Here is the full press release on the guide:

An international alliance of world-leading green building rating system organizations today announced the launch of the first global practical guide to facilitate the $35 trillion investment needed by 2030 to meet global energy transition goals.

Financing Transformation: A Guide to Green Building for Green Bonds and Green Loans details how various building verification and certification standards can be used to comply with global classifications and bond frameworks, setting a trajectory for the global built environment to meet a sustainable 1.5°C climate threshold.

Gillian Charlesworth, CEO of BRE, said the guide is a testament to the unified international commitment to tackling climate change head-on. “By unlocking significant capital, we can drive the essential decarbonization of our built environment despite the inherent challenges,” Charlesworth said. “This guide represents a monumental first step in coordinating a worldwide movement for green buildings, and we eagerly anticipate further collaboration to meet the challenge of climate change in the sector.”

With buildings accounting for over 30% of global energy use and more than a quarter of emissions, the International Energy Agency (IEA) has warned that the majority of existing buildings will still be standing in 2050, necessitating large-scale capital investments to support sustainable retrofits and meet climate targets.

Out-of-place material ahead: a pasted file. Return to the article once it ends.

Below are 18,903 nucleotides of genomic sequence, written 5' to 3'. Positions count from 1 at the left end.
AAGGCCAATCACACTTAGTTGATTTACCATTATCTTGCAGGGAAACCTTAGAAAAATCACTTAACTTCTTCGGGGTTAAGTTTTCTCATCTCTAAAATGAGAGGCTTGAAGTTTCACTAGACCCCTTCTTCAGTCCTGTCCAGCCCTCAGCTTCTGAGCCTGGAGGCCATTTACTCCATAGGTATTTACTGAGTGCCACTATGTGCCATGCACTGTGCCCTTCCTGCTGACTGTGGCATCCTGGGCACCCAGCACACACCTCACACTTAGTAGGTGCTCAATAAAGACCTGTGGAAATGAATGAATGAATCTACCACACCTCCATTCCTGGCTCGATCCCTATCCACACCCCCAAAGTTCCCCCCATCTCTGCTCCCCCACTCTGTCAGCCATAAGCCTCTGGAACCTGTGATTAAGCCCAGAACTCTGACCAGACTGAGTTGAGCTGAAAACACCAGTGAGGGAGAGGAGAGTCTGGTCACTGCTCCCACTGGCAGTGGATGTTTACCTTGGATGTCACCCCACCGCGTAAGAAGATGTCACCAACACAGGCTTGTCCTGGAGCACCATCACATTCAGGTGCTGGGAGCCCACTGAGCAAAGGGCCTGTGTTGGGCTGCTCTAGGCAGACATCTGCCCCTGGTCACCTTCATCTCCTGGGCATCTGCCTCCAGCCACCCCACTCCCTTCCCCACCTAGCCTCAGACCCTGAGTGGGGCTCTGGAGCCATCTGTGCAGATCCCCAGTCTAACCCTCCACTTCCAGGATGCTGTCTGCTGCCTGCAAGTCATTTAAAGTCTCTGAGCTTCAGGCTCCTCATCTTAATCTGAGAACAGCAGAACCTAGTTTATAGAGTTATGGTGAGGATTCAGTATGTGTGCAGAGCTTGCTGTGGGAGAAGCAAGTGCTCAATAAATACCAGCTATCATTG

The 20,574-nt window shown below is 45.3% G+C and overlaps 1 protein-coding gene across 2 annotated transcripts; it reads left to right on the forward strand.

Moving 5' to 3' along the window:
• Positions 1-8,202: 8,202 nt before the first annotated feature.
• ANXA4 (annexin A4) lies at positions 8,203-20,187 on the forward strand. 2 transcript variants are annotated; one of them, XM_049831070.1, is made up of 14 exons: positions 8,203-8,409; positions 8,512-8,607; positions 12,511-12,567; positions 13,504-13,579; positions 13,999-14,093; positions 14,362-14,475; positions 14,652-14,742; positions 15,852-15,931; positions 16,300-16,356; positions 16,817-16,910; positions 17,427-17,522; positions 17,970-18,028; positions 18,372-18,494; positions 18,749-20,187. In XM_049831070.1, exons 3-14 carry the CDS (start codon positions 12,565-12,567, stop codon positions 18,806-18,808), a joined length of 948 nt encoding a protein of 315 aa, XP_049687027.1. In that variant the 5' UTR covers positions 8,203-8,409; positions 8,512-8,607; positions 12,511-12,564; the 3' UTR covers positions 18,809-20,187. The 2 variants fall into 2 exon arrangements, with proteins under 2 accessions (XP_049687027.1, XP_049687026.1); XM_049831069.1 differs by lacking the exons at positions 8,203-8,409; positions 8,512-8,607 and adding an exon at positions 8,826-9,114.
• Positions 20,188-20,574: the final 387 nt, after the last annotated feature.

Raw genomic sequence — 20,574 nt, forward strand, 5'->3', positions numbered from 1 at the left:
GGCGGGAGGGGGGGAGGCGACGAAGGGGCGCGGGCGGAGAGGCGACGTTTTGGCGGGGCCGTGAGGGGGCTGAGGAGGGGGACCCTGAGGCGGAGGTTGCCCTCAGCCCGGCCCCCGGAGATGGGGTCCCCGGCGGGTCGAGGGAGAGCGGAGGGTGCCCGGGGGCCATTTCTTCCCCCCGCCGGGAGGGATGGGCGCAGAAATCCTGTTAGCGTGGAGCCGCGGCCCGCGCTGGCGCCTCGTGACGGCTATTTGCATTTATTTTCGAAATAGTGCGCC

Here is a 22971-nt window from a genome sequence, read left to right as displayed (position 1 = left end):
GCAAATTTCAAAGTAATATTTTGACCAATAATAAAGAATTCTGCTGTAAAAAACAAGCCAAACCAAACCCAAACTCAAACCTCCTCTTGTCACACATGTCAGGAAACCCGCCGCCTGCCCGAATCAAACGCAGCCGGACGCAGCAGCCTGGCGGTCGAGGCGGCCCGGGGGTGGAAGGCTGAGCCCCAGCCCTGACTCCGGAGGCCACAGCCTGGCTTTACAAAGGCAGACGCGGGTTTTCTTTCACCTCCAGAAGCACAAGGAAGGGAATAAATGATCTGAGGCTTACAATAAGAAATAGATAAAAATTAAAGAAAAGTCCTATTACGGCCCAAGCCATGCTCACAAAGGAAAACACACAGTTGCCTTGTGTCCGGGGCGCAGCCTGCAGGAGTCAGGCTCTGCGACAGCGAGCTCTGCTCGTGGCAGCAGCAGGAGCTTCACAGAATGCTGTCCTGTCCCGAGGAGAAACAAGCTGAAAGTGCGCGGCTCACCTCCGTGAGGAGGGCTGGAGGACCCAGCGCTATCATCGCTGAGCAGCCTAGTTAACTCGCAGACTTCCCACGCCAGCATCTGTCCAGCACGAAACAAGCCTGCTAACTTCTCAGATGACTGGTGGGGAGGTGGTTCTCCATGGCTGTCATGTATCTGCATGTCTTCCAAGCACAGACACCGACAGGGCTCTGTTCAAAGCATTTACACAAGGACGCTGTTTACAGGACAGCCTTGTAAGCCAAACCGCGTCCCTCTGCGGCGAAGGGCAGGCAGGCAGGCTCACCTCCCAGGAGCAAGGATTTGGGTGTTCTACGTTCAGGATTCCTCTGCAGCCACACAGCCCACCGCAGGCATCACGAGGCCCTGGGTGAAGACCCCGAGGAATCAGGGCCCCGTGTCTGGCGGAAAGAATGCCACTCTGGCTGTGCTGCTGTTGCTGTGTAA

Davina Rooney, CEO of the Green Building Council of Australia (GBCA), said the alliance will strengthen global cooperation between the finance and real estate sectors, which will be essential in kick-starting the $35 trillion investment needed by 2030. “The $35 trillion investment needed to meet global energy transition goals represents almost 10% of the value of global real estate—so we’re talking about investments on a gigantic scale," Rooney said. “The good news is that this guide demonstrates how working with any of the leading rating tools, whether it’s Green Star, LEED, BREEAM, Green Mark, HQE or NABERS, will ensure a better outcome for people, the planet and your balance sheet.”